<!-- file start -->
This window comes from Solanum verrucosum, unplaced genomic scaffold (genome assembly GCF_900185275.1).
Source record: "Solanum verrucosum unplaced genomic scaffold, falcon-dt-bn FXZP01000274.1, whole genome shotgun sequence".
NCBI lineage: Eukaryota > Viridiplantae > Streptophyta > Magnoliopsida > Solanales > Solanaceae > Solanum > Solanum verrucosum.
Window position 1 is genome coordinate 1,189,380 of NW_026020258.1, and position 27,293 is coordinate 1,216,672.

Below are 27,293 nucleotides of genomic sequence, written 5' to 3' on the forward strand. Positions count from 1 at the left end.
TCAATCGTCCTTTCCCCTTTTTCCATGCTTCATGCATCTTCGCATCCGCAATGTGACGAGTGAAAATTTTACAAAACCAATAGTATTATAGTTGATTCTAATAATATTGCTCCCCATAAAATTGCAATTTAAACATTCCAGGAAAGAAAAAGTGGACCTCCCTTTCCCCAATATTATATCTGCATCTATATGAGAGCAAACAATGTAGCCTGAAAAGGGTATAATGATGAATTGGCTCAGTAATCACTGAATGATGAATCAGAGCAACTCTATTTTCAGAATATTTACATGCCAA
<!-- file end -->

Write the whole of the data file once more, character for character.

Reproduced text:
This window comes from Solanum verrucosum, unplaced genomic scaffold (genome assembly GCF_900185275.1).
Source record: "Solanum verrucosum unplaced genomic scaffold, falcon-dt-bn FXZP01000274.1, whole genome shotgun sequence".
NCBI lineage: Eukaryota > Viridiplantae > Streptophyta > Magnoliopsida > Solanales > Solanaceae > Solanum > Solanum verrucosum.
Window position 1 is genome coordinate 1,189,380 of NW_026020258.1, and position 27,293 is coordinate 1,216,672.

Below are 27,293 nucleotides of genomic sequence, written 5' to 3' on the forward strand. Positions count from 1 at the left end.
TCAATCGTCCTTTCCCCTTTTTCCATGCTTCATGCATCTTCGCATCCGCAATGTGACGAGTGAAAATTTTACAAAACCAATAGTATTATAGTTGATTCTAATAATATTGCTCCCCATAAAATTGCAATTTAAACATTCCAGGAAAGAAAAAGTGGACCTCCCTTTCCCCAATATTATATCTGCATCTATATGAGAGCAAACAATGTAGCCTGAAAAGGGTATAATGATGAATTGGCTCAGTAATCACTGAATGATGAATCAGAGCAACTCTATTTTCAGAATATTTACATGCCAA